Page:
Marshmallows with a zing
I first spotted these lemon marshmallows on Facebook and begged the creator, Anne Boulley of Artisanne Chocolatier in Bay City Michigan, to share her homemade marshmallow recipe. I’m a texture junky and I just love the idea of fluffy pillows of mouth-tingling, tart goodness. I also can’t resist the idea of DIY marshmallows.
A brief history of marshmallow
From a scientific standpoint, there’s nothing aphrodisiac about marshmallows the way they are made today. After all, they are essentially candies made with little more than sugar and some gelatin. But once upon a time, marshmallow was made with the root of a flower called the marsh mallow.
When were marshmallows invented?
We don’t know exactly when marshmallows were invented. We also don’t know who invented marshmallows. In fact, it’s believed that as early as ancient Egypt, man was enjoying a candy made from the root of the marsh mallow.
However, marsh mallow was thought to be such a powerful healing agent and aphrodisiac that it was reserved for royalty and gods. The marshmallow the way we know it today wasn’t invented until the mid-1800s. But even then it was still made with the sap of the marsh mallow plant.
The invention of the marshmallow we know today
It is only in modern times that the candy lost its aphrodisiac ingredient. According to the National Confectioners Association, the mallow was replaced with gelatin around the end of the 1800’s. And it was a manufacturing innovation in 1948 that allows marshmallows to be distributed on a mass scale.
However, even without the aphrodisiac of marsh mallow sap, I believe that marshmallows are capable of evoking feelings of ardor. Creamy, whipped, sweet and comforting, there is no doubt that marshmallows touch us straight to the core.
How to make lemon marshmallows
This easy recipe for etherial lemon marshmallows is really a doctored version of The French Laundry’s tried and true marshmallow recipe. (We think you’ll be pleasantly surprised to discover just how easy making marshmallows can be.) Only instead of water, you mix the gelatin with fresh lemon juice. And then you add in a kiss of zest at the end to make marshmallows with a delightfully surprising zing.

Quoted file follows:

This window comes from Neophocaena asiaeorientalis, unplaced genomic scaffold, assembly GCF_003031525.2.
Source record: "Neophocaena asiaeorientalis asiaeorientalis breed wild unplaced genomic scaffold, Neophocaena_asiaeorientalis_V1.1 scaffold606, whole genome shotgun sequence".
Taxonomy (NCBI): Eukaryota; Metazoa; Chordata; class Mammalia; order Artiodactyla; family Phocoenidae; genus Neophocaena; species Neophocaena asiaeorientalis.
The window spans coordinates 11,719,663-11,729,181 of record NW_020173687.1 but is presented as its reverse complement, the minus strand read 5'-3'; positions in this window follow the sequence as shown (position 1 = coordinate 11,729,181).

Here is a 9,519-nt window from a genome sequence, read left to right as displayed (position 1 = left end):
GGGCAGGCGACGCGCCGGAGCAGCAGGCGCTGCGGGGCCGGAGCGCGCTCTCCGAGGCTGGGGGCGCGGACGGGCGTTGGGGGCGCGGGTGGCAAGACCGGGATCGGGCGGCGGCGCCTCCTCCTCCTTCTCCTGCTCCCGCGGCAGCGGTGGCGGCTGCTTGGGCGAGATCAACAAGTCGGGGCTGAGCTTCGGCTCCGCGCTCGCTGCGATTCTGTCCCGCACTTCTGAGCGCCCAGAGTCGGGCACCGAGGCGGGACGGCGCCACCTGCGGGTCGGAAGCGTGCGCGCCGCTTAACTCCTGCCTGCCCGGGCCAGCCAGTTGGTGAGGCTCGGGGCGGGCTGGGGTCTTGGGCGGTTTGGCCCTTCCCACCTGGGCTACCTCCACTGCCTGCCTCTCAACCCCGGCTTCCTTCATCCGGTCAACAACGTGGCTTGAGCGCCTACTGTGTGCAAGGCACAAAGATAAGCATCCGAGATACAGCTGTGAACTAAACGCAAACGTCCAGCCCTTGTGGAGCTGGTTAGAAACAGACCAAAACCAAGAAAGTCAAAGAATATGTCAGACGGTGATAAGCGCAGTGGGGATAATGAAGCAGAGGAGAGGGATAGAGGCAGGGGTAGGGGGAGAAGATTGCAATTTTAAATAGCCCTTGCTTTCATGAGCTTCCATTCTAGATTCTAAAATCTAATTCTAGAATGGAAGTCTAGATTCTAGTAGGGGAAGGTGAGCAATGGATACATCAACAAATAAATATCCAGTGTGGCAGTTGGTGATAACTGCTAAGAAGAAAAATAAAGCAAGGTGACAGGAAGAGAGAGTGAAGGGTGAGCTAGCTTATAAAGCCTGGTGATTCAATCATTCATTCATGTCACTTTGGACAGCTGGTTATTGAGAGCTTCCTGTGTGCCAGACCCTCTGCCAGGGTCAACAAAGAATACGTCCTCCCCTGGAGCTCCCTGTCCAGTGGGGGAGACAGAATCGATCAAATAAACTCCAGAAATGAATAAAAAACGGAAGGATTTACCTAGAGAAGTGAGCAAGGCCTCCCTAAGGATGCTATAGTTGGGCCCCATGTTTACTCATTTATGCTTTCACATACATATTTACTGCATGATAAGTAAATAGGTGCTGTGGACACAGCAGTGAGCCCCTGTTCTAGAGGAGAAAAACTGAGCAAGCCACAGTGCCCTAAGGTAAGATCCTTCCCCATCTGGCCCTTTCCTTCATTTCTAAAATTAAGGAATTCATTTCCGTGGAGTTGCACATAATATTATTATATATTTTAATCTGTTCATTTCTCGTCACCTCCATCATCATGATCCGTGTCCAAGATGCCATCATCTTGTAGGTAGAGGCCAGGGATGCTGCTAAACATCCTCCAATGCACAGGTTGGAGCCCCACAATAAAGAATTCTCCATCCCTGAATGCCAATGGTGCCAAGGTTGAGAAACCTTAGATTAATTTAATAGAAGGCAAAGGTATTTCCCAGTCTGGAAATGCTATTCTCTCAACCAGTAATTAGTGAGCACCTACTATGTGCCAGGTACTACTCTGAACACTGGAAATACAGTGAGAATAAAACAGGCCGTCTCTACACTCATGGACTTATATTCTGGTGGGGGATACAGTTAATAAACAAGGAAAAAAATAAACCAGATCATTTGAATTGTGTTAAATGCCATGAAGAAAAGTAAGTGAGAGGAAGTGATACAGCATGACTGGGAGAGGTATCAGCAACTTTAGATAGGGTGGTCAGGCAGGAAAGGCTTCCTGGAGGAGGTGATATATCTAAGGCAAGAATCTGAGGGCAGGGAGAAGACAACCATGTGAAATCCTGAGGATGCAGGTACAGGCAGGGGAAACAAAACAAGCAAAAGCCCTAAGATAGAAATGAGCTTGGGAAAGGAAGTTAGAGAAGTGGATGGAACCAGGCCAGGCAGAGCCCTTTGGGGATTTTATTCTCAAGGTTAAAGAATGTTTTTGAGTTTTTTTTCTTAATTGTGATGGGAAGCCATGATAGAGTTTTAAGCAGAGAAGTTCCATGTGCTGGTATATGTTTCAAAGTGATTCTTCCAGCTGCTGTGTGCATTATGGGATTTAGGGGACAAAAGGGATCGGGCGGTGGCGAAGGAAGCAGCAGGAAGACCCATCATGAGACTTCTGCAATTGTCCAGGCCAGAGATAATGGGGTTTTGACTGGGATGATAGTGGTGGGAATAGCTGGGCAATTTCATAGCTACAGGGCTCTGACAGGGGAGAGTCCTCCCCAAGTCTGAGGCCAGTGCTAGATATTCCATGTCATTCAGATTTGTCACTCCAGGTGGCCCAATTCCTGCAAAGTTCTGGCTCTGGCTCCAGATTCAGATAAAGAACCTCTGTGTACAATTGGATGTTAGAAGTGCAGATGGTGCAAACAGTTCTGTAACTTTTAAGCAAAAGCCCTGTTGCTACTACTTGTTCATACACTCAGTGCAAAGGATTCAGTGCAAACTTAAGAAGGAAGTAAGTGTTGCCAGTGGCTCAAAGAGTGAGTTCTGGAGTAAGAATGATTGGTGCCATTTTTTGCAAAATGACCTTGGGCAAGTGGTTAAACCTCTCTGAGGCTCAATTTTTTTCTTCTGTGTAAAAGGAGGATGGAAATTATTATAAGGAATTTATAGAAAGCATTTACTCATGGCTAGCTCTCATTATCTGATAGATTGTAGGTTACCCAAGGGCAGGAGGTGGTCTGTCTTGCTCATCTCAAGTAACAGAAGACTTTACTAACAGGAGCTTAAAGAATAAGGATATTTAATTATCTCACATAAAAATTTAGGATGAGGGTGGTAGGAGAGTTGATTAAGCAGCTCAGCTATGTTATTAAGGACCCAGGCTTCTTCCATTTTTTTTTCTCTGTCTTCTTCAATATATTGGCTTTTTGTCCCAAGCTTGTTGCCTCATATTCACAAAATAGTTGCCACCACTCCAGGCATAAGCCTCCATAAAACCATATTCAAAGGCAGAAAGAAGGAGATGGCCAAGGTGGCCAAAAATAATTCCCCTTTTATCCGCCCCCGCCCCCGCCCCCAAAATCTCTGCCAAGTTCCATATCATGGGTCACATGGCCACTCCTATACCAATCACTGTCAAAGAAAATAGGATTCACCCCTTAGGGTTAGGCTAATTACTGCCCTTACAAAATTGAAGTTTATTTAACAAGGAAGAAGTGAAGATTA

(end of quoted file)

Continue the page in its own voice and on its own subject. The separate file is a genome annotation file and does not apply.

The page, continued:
Equipment needed for this homemade marshmallow recipe
You do need one piece of special equipment to make this recipe, a hand mixer or stand mixer. (We prefer a stand mixer for making marshmallows.) But if you like baking and confection, a good stand mixer is a tool you will use over and over for many years to come.Get my favorite stand mixer
Some tips on flavored marshmallows
Anne cautions that because of the citric acid content, the lemon marshmallows won’t get as fluffy as traditional marshmallows. (But they will have a scintillating citrus freshness). If lemon isn’t your thing, you can use the basic recipe to make marshmallows in all sorts of aphrodisiac flavors. Think chocolate, espresso, raspberry or mango.
Lemon Homemade Marshmallows
- 3 envelopes gelatin 1/4 oz, Knox recommended
- 1/2 cup fresh lemon juice chilled
- 2 cup granulated sugar
- 2/3 cup light corn syrup
- 1/4 cup water
- 1/4 tsp salt
- 1 tsp vanilla extract
- 1 tsp lemon zest
- In a large mixing bowl, sprinkle gelatin over 1/2 cup cold lemon juice. Soak 10 minutes.
- While it is soaking, combine sugar, corn syrup, 1/4 cup water in a small saucepan. Bring to a boil. Boil hard for 1 minute.
- Pour the boiling syrup into gelatin and mix, using an electric mixer, at high speed. Add the salt and beat for about 10 - 12 minutes.
- Add the vanilla and lemon zest. Incorporate into mixture.
- Wrap a 9x9 inch pan with plastic wrap and coat the wrap with cooking oil. Then lightly oil your hands and a spatula.
- Scrape into the pan and spread evenly. (Don't skip the plastic wrap step or the marshmallow mixture will stick and you'll have a very delicious mess!)
- After pouring marshmallow mixture into pan, take another piece of plastic wrap lightly oiled on the side which you will be placing on top of the marshmallow mixture and lightly press marshmallow mixture till flat and even into the pan.
- Let marshmallows sit up for about 2 hours.
- To remove from pan, dredge whole slab with confectioners’ sugar and cut into squares. Each time you cut or slice you will need to keep using the confectioners’ sugar and dredging each piece so they will not stick to each other and your knife.
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